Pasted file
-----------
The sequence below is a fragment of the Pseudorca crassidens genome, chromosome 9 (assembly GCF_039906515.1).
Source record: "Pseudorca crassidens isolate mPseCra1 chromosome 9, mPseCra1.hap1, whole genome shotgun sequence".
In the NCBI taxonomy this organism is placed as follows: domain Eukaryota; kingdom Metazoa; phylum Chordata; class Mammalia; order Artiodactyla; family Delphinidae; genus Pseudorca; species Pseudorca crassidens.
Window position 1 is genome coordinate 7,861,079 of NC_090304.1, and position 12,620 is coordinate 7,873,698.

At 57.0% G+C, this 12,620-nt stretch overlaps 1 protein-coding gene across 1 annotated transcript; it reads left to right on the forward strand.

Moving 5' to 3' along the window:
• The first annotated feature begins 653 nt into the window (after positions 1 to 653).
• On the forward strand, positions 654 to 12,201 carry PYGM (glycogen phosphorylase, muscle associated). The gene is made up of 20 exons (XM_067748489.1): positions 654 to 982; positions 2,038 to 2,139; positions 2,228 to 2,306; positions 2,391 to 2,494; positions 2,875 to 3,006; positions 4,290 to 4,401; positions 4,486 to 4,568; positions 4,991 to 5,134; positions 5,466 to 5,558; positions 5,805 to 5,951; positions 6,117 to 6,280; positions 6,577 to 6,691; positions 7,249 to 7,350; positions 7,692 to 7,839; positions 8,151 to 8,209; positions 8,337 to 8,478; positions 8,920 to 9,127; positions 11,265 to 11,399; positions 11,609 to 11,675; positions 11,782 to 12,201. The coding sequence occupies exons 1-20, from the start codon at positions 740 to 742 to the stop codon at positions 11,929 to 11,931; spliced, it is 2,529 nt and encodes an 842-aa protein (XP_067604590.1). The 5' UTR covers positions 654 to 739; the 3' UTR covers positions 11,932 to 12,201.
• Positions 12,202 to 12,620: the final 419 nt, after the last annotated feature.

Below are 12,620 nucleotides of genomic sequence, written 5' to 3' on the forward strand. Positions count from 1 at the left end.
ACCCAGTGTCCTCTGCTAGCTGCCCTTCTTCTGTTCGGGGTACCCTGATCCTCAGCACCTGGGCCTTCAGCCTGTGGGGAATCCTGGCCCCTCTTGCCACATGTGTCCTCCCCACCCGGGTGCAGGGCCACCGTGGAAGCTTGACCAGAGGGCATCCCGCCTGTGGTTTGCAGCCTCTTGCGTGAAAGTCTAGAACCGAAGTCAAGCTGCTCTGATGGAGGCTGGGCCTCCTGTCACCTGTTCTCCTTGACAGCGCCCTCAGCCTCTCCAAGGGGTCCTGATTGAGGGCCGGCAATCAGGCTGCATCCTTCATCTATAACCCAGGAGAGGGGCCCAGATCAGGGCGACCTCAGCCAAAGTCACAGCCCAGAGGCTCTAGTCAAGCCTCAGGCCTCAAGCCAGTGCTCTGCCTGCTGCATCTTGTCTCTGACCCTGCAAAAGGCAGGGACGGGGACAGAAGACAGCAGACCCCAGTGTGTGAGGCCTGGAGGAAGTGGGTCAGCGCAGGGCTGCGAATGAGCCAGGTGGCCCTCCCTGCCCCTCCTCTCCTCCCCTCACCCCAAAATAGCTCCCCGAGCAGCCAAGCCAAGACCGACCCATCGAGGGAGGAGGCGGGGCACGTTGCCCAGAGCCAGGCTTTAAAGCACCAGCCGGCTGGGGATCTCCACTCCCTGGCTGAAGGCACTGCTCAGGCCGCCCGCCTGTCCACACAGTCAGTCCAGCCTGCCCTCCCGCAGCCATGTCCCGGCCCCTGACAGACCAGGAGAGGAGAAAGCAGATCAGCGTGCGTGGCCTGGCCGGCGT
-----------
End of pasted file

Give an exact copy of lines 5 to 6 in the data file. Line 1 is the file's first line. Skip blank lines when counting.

At 57.0% G+C, this 12,620-nt stretch overlaps 1 protein-coding gene across 1 annotated transcript; it reads left to right on the forward strand.

Moving 5' to 3' along the window: